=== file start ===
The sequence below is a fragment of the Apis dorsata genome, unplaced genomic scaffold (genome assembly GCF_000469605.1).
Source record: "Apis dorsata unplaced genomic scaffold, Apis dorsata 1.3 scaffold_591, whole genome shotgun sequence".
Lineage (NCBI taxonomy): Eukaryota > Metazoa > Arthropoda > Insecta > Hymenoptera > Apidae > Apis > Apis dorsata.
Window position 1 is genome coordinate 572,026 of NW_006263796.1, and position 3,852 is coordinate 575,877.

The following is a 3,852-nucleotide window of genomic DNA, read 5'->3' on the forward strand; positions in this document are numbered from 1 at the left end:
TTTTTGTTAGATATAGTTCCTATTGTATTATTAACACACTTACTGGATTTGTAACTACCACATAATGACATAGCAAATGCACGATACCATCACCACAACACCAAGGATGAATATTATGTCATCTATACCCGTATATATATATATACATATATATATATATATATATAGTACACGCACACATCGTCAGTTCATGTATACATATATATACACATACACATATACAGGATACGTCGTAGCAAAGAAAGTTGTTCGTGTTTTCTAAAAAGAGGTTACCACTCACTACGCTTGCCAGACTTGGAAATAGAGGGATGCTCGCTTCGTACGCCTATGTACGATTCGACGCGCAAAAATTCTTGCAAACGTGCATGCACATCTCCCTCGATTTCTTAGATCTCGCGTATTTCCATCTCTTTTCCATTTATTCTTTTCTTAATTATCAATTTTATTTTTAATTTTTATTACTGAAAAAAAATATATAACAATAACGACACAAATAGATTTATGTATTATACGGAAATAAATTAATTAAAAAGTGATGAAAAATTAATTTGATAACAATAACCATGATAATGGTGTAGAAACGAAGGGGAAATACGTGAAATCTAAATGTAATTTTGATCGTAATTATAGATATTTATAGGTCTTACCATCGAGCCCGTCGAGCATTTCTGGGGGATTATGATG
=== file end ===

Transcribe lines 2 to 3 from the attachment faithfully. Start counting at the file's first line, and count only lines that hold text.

Source record: "Apis dorsata unplaced genomic scaffold, Apis dorsata 1.3 scaffold_591, whole genome shotgun sequence".
Lineage (NCBI taxonomy): Eukaryota > Metazoa > Arthropoda > Insecta > Hymenoptera > Apidae > Apis > Apis dorsata.